It is a good time to quote Alexander Galloway on the interface from The Interface Effect. According to him, an interface is “not something that appears before you but rather is a gateway that opens up and allows passage to some place beyond” and “this state of ‘being on the boundary.’ It is that moment where one significant material is understood as distinct from another significant material. In other words, an interface is not a thing, an interface is always an effect. It is always a process or a translation.” Now that I’ve cracked the kind of effect Kendrick is after, what am I to discover in the other two unnamed folders on Kendrick’s website?

Clicking on the top folder leads to the folder’s name specified in the hyperlink: master. It contains a date and an image of his hand holding a bible-like book named after his most recent album and two CDS (one of the original and the other of its master copy?). The image changed since the last time I checked this page, which tells us that he’s been synced with his website. He grew a comfortable habit of updating it.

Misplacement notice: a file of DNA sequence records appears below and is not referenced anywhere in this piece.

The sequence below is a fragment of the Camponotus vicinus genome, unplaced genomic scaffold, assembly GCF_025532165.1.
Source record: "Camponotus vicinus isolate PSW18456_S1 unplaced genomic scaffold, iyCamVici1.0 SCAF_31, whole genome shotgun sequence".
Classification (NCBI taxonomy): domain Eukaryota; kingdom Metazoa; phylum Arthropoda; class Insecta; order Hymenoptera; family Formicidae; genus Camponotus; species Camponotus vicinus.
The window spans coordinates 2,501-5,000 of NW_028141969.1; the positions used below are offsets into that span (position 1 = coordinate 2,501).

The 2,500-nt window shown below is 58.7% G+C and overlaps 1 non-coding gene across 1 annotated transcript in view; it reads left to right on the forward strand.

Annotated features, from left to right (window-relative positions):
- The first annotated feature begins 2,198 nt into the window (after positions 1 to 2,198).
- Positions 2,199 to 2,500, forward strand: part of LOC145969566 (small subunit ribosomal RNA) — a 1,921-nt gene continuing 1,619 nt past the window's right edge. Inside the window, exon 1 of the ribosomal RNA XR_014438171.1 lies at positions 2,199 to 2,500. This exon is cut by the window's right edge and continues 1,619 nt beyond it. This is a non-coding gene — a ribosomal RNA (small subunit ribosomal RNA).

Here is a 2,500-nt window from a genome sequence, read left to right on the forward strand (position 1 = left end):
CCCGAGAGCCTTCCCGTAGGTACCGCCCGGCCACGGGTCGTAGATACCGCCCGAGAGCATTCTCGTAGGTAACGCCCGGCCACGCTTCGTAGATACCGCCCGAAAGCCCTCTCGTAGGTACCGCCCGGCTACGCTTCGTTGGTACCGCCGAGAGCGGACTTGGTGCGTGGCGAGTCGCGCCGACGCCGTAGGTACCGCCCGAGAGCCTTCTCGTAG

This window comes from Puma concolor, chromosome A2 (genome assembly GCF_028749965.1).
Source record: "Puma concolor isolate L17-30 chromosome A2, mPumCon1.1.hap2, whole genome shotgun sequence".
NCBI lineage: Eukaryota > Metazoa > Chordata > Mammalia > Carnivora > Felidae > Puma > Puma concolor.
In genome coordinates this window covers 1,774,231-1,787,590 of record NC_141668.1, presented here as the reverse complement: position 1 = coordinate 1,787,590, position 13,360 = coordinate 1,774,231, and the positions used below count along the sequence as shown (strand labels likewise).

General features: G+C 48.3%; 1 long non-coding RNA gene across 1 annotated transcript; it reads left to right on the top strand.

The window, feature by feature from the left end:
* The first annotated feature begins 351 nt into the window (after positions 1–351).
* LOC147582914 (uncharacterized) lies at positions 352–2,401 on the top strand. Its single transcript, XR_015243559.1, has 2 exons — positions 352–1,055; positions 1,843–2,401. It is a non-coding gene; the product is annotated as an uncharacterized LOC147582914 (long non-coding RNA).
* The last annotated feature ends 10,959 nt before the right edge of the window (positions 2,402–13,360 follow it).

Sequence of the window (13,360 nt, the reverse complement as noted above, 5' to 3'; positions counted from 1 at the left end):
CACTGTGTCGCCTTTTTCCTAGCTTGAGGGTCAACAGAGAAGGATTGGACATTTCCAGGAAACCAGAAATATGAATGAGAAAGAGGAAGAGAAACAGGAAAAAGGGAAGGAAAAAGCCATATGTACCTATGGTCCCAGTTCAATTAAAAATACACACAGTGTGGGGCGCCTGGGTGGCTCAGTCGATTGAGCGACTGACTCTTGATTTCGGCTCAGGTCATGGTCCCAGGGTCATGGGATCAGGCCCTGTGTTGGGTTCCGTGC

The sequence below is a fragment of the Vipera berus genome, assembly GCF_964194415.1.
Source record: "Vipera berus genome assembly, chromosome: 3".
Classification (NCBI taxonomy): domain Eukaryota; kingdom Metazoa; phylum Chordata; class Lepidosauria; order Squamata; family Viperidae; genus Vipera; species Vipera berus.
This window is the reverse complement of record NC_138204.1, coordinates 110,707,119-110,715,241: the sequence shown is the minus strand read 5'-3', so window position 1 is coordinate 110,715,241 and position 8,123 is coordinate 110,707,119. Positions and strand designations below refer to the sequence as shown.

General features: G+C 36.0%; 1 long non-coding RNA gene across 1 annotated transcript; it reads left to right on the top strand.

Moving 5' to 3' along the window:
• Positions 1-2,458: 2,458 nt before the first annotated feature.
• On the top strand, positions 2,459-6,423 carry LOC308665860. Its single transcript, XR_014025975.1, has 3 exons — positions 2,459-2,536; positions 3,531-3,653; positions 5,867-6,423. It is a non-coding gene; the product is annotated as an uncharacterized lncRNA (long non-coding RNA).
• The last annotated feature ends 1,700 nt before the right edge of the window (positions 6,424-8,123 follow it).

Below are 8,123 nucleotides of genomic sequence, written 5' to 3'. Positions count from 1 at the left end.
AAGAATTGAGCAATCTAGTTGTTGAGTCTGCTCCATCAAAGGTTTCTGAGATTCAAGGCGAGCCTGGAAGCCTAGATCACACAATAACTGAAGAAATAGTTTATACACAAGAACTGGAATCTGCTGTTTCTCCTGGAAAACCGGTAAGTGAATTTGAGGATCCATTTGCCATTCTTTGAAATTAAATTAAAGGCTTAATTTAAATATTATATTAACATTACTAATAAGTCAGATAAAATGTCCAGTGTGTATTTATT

The other unnamed folder called step leads to a page with an image of what looks like an announcement by oklama. The scan of a document announces the release and date of his latest album. At the bottom of it, it says Appreciate Your Patience. It looks very formal.

Let’s go back to the homepage and keep ignoring the strong presence of the header and the footer. After inspecting the website’s code, I’ve learned that the folders + the image are draggable elements. Not only is his private now public, but he also gives the public the agency to position his private parts as they wish. It is always nice to give users elements to interact with and make them think that that’s what online freedom means.